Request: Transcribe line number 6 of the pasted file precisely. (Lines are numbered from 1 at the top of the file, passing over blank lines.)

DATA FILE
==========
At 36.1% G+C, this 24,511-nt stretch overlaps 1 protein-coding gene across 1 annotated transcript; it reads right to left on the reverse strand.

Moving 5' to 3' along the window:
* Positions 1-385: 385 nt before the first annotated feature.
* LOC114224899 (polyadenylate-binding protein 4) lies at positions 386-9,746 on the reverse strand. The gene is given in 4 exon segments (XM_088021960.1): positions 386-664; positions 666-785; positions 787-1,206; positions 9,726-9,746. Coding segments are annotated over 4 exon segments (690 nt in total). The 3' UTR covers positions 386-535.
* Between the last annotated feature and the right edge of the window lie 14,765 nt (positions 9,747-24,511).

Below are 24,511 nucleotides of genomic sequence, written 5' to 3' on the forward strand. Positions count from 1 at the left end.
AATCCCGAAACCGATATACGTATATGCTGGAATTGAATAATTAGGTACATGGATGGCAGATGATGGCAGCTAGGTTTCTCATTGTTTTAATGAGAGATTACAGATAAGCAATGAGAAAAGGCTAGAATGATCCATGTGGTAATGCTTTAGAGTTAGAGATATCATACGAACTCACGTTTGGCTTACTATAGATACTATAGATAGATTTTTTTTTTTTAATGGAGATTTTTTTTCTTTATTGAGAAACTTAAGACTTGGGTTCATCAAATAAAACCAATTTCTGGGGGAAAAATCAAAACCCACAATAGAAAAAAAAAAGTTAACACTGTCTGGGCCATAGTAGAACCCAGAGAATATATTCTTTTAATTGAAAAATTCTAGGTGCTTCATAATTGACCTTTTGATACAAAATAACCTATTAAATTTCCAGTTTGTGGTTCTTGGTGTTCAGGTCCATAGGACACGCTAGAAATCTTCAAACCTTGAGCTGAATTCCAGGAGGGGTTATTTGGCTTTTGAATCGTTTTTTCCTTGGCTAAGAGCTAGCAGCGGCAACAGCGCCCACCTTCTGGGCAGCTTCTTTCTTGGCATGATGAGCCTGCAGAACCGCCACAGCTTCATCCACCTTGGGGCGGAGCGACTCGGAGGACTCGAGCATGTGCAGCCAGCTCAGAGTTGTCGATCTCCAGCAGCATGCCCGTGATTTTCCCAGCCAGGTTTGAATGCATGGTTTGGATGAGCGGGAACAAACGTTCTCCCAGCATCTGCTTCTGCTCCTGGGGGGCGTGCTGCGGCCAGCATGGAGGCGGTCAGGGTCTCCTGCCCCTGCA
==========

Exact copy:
Below are 24,511 nucleotides of genomic sequence, written 5' to 3' on the forward strand. Positions count from 1 at the left end.